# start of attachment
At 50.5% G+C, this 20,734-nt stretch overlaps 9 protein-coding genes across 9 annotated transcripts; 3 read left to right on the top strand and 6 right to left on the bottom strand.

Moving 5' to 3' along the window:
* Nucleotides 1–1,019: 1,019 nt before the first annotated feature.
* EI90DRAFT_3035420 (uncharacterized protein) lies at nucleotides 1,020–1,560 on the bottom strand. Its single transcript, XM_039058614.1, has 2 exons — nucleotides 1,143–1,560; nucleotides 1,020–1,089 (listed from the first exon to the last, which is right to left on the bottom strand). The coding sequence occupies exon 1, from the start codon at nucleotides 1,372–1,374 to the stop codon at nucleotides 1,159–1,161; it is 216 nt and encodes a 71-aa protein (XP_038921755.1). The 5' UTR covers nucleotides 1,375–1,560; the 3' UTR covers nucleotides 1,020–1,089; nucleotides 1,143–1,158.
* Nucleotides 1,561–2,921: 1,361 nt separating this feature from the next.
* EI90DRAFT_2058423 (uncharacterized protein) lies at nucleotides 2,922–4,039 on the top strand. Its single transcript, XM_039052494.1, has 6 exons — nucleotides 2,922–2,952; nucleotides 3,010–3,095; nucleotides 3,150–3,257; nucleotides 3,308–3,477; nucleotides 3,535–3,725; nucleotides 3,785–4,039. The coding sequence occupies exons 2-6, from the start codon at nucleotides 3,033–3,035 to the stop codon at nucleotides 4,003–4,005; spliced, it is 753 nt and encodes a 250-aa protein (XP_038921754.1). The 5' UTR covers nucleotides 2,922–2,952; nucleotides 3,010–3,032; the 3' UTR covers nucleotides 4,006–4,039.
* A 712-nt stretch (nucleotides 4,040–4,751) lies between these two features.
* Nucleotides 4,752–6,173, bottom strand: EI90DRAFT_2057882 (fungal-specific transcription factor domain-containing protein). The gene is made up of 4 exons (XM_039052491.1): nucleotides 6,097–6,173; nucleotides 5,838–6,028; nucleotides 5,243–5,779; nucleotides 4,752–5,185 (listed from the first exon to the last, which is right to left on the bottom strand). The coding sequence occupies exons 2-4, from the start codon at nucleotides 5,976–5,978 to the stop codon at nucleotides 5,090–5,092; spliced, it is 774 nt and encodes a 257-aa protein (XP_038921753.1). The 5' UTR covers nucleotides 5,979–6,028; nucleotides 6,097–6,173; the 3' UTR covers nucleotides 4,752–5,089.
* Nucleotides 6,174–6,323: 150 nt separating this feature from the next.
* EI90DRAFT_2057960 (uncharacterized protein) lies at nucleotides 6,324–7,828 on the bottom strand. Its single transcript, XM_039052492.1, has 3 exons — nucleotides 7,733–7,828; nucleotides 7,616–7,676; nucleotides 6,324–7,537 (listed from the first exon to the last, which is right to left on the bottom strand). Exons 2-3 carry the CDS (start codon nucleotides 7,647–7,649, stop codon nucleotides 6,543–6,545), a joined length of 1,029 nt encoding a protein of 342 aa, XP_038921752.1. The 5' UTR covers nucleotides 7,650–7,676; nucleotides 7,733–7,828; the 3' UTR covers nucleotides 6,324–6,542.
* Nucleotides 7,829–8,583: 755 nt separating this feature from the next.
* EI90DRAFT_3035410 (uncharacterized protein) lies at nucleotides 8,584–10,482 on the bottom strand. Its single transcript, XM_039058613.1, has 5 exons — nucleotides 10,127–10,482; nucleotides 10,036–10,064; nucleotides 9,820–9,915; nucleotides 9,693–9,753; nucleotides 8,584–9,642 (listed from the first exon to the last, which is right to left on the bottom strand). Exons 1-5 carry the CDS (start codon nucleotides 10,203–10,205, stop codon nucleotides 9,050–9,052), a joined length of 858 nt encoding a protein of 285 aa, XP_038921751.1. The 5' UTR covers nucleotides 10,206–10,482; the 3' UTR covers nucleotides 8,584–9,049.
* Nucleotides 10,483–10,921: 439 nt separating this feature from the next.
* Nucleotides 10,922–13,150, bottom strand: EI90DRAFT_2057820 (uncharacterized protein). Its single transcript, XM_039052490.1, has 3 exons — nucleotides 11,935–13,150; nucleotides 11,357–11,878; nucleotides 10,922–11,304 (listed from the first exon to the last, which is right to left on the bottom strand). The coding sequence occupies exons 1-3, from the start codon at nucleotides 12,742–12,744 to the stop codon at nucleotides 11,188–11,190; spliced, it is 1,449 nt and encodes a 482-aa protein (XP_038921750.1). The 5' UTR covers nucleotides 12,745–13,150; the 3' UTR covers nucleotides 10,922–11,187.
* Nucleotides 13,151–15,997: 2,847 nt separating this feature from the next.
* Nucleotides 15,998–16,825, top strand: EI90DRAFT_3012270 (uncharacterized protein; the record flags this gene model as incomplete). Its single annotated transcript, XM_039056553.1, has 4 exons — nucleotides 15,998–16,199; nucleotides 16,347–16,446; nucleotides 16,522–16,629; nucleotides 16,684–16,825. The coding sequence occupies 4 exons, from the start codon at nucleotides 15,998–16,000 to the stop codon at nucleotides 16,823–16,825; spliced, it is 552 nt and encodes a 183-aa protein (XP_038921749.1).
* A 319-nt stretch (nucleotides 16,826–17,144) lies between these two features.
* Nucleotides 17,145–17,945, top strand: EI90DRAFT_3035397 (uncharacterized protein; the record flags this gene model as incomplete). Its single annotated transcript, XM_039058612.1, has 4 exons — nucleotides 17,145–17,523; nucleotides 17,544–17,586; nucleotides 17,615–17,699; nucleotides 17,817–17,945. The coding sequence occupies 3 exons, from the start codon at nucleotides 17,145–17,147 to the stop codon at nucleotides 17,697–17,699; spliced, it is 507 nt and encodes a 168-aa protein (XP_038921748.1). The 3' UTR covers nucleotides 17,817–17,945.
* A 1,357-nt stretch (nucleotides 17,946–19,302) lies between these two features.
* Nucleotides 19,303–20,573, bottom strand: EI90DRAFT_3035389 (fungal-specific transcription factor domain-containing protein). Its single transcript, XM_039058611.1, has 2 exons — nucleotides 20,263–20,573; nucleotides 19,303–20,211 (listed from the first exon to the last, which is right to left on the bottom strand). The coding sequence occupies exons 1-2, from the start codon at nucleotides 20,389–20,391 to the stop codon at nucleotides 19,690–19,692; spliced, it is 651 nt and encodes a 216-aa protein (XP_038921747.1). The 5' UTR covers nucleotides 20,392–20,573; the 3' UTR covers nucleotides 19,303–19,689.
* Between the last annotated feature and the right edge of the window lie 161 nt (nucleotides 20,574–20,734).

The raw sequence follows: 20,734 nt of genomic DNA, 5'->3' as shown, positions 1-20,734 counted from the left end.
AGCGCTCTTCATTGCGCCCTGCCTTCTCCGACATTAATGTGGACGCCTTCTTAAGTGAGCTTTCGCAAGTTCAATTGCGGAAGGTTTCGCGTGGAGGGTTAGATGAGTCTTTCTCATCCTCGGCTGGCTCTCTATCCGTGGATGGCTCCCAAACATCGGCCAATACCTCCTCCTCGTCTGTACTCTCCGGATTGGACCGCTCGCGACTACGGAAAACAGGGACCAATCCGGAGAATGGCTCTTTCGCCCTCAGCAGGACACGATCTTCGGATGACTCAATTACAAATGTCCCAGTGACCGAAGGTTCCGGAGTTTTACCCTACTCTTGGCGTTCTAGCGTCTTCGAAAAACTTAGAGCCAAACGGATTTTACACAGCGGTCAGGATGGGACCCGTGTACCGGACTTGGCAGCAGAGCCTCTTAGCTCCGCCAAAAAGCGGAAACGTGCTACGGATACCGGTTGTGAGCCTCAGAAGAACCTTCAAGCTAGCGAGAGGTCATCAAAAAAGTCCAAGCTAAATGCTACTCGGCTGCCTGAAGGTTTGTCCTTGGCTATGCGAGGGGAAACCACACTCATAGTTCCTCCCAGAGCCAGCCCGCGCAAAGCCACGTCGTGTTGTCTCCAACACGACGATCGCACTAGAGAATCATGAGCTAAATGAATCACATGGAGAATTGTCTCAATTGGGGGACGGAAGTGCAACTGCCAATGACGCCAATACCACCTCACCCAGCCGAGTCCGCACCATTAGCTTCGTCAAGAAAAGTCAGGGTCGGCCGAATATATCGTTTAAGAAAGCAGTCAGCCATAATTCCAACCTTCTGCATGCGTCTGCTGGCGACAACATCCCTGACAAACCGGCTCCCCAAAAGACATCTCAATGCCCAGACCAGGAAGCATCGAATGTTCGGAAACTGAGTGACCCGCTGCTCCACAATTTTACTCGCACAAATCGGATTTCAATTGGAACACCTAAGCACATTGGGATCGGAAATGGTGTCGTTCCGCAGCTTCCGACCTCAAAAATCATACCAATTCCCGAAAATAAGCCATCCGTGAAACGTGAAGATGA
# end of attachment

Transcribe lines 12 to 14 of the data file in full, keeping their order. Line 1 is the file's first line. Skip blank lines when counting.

* EI90DRAFT_3035410 (uncharacterized protein) lies at nucleotides 8,584–10,482 on the bottom strand. Its single transcript, XM_039058613.1, has 5 exons — nucleotides 10,127–10,482; nucleotides 10,036–10,064; nucleotides 9,820–9,915; nucleotides 9,693–9,753; nucleotides 8,584–9,642 (listed from the first exon to the last, which is right to left on the bottom strand). Exons 1-5 carry the CDS (start codon nucleotides 10,203–10,205, stop codon nucleotides 9,050–9,052), a joined length of 858 nt encoding a protein of 285 aa, XP_038921751.1. The 5' UTR covers nucleotides 10,206–10,482; the 3' UTR covers nucleotides 8,584–9,049.
* Nucleotides 10,483–10,921: 439 nt separating this feature from the next.
* Nucleotides 10,922–13,150, bottom strand: EI90DRAFT_2057820 (uncharacterized protein). Its single transcript, XM_039052490.1, has 3 exons — nucleotides 11,935–13,150; nucleotides 11,357–11,878; nucleotides 10,922–11,304 (listed from the first exon to the last, which is right to left on the bottom strand). The coding sequence occupies exons 1-3, from the start codon at nucleotides 12,742–12,744 to the stop codon at nucleotides 11,188–11,190; spliced, it is 1,449 nt and encodes a 482-aa protein (XP_038921750.1). The 5' UTR covers nucleotides 12,745–13,150; the 3' UTR covers nucleotides 10,922–11,187.